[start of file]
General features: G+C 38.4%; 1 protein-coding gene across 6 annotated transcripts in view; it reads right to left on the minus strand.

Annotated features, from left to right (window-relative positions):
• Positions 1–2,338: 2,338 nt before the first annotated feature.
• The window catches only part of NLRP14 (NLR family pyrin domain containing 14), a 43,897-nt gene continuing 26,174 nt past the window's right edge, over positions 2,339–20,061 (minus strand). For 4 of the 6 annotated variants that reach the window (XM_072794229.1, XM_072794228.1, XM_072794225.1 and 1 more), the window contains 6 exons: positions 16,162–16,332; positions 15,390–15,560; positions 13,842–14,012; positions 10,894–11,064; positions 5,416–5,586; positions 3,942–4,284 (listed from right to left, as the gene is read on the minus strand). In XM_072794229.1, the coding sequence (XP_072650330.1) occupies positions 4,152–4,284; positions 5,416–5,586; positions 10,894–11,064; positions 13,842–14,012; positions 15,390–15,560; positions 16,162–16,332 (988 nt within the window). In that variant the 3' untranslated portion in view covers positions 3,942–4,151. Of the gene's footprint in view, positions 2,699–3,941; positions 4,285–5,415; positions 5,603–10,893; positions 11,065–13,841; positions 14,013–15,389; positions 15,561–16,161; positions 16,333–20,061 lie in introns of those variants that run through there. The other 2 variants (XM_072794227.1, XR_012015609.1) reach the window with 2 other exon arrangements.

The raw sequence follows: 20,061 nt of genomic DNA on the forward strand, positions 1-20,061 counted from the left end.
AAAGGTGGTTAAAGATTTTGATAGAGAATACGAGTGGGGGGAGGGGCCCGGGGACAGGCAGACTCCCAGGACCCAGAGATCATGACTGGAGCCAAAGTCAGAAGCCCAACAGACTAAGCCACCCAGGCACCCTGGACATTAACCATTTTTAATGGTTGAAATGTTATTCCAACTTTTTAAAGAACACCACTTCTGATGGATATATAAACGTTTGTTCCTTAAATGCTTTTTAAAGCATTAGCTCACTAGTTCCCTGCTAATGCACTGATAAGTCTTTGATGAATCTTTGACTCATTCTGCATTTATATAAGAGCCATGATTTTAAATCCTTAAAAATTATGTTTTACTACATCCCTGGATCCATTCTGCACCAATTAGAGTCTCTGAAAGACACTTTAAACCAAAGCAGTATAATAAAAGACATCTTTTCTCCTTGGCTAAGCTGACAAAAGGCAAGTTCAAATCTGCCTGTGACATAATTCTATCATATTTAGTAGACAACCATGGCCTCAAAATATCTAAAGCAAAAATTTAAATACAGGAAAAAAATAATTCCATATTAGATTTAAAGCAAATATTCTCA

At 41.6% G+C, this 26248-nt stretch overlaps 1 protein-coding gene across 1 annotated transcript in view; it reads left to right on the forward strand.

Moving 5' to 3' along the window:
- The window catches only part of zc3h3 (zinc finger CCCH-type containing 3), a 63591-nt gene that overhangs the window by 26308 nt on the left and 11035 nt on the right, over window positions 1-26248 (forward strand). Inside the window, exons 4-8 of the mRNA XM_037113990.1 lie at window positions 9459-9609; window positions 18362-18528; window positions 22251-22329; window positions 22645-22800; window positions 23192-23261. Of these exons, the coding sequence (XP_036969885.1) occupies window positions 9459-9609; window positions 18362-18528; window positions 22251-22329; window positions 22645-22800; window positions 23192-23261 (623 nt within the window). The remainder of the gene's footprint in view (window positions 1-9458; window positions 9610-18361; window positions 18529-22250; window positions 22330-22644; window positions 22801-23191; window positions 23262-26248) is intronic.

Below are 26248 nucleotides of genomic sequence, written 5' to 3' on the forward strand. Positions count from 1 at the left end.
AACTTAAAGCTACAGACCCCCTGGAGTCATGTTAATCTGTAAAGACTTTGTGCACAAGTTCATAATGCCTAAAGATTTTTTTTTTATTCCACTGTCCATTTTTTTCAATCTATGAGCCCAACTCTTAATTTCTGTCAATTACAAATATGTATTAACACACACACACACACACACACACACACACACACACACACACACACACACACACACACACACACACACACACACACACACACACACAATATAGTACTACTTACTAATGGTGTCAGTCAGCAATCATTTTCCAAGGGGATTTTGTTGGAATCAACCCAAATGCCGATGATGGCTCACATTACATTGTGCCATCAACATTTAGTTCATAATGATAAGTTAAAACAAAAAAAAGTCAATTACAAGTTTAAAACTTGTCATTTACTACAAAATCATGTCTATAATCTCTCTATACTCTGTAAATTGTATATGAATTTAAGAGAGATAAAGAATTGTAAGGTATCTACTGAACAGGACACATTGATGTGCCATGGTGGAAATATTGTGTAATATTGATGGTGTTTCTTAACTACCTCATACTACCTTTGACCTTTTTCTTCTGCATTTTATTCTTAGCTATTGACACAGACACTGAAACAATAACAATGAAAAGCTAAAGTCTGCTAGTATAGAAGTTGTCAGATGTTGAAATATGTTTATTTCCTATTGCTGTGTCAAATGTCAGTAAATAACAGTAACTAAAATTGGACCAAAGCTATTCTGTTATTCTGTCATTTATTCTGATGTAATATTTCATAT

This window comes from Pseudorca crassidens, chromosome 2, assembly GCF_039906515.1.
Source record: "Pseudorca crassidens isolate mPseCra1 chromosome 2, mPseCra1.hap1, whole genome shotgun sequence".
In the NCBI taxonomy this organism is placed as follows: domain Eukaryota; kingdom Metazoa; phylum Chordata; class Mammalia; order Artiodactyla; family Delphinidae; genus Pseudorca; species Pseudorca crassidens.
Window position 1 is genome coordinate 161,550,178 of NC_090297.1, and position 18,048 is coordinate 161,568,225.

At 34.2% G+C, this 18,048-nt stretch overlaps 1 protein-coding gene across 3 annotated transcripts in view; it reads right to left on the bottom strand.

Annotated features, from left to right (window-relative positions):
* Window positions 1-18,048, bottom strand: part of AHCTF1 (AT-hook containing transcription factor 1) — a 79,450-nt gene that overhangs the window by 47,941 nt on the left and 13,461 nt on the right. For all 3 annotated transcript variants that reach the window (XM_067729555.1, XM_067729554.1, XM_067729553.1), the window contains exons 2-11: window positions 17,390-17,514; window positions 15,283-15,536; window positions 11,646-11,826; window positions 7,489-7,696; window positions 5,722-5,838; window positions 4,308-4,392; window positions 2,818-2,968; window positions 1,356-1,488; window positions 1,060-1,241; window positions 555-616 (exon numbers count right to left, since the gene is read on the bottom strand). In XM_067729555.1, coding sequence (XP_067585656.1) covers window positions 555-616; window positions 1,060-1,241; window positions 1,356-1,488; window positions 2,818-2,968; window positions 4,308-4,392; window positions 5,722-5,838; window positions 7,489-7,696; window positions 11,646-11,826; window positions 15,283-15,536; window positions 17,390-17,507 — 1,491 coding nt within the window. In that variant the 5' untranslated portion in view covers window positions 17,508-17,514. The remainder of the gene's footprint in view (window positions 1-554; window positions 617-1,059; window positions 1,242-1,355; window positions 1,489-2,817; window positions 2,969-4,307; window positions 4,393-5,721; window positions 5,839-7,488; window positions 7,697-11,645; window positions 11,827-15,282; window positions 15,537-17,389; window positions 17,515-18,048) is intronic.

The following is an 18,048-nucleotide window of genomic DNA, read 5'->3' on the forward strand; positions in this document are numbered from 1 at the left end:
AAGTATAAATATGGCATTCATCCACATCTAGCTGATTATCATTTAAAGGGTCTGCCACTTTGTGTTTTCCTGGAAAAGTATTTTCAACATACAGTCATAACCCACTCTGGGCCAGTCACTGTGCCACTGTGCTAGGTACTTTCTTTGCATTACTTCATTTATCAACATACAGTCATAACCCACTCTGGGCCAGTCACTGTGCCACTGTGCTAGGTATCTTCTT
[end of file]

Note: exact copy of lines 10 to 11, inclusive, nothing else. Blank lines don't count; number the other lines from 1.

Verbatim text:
Below are 26248 nucleotides of genomic sequence, written 5' to 3' on the forward strand. Positions count from 1 at the left end.
AACTTAAAGCTACAGACCCCCTGGAGTCATGTTAATCTGTAAAGACTTTGTGCACAAGTTCATAATGCCTAAAGATTTTTTTTTTATTCCACTGTCCATTTTTTTCAATCTATGAGCCCAACTCTTAATTTCTGTCAATTACAAATATGTATTAACACACACACACACACACACACACACACACACACACACACACACACACACACACACACACACACACACACACACACACACACACACAATATAGTACTACTTACTAATGGTGTCAGTCAGCAATCATTTTCCAAGGGGATTTTGTTGGAATCAACCCAAATGCCGATGATGGCTCACATTACATTGTGCCATCAACATTTAGTTCATAATGATAAGTTAAAACAAAAAAAAGTCAATTACAAGTTTAAAACTTGTCATTTACTACAAAATCATGTCTATAATCTCTCTATACTCTGTAAATTGTATATGAATTTAAGAGAGATAAAGAATTGTAAGGTATCTACTGAACAGGACACATTGATGTGCCATGGTGGAAATATTGTGTAATATTGATGGTGTTTCTTAACTACCTCATACTACCTTTGACCTTTTTCTTCTGCATTTTATTCTTAGCTATTGACACAGACACTGAAACAATAACAATGAAAAGCTAAAGTCTGCTAGTATAGAAGTTGTCAGATGTTGAAATATGTTTATTTCCTATTGCTGTGTCAAATGTCAGTAAATAACAGTAACTAAAATTGGACCAAAGCTATTCTGTTATTCTGTCATTTATTCTGATGTAATATTTCATAT